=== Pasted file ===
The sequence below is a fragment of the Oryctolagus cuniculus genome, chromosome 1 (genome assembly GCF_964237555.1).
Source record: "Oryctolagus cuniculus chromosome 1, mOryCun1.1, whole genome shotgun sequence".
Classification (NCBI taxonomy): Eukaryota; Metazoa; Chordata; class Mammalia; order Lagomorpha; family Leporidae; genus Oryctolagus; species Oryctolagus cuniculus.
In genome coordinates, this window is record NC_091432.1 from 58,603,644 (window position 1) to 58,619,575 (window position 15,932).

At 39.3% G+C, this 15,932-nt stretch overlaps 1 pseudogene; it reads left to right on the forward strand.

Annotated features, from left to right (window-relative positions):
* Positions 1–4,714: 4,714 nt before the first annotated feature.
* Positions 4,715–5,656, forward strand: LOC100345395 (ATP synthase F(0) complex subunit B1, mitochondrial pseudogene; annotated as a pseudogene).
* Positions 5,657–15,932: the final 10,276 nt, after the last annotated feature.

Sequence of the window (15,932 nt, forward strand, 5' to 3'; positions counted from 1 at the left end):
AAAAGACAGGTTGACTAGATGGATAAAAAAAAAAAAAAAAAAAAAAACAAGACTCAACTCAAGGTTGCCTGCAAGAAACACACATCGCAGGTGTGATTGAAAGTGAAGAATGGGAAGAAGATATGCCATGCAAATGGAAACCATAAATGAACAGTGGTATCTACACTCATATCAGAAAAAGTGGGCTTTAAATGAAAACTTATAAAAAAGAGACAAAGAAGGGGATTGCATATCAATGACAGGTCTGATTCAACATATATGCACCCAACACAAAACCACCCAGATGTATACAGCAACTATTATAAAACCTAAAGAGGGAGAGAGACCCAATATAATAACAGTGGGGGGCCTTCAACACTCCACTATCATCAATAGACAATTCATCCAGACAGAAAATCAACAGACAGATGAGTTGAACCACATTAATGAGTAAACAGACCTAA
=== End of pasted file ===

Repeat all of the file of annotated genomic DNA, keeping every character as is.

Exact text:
The sequence below is a fragment of the Oryctolagus cuniculus genome, chromosome 1 (genome assembly GCF_964237555.1).
Source record: "Oryctolagus cuniculus chromosome 1, mOryCun1.1, whole genome shotgun sequence".
Classification (NCBI taxonomy): Eukaryota; Metazoa; Chordata; class Mammalia; order Lagomorpha; family Leporidae; genus Oryctolagus; species Oryctolagus cuniculus.
In genome coordinates, this window is record NC_091432.1 from 58,603,644 (window position 1) to 58,619,575 (window position 15,932).

At 39.3% G+C, this 15,932-nt stretch overlaps 1 pseudogene; it reads left to right on the forward strand.

Annotated features, from left to right (window-relative positions):
* Positions 1–4,714: 4,714 nt before the first annotated feature.
* Positions 4,715–5,656, forward strand: LOC100345395 (ATP synthase F(0) complex subunit B1, mitochondrial pseudogene; annotated as a pseudogene).
* Positions 5,657–15,932: the final 10,276 nt, after the last annotated feature.

Sequence of the window (15,932 nt, forward strand, 5' to 3'; positions counted from 1 at the left end):
AAAAGACAGGTTGACTAGATGGATAAAAAAAAAAAAAAAAAAAAAAACAAGACTCAACTCAAGGTTGCCTGCAAGAAACACACATCGCAGGTGTGATTGAAAGTGAAGAATGGGAAGAAGATATGCCATGCAAATGGAAACCATAAATGAACAGTGGTATCTACACTCATATCAGAAAAAGTGGGCTTTAAATGAAAACTTATAAAAAAGAGACAAAGAAGGGGATTGCATATCAATGACAGGTCTGATTCAACATATATGCACCCAACACAAAACCACCCAGATGTATACAGCAACTATTATAAAACCTAAAGAGGGAGAGAGACCCAATATAATAACAGTGGGGGGCCTTCAACACTCCACTATCATCAATAGACAATTCATCCAGACAGAAAATCAACAGACAGATGAGTTGAACCACATTAATGAGTAAACAGACCTAA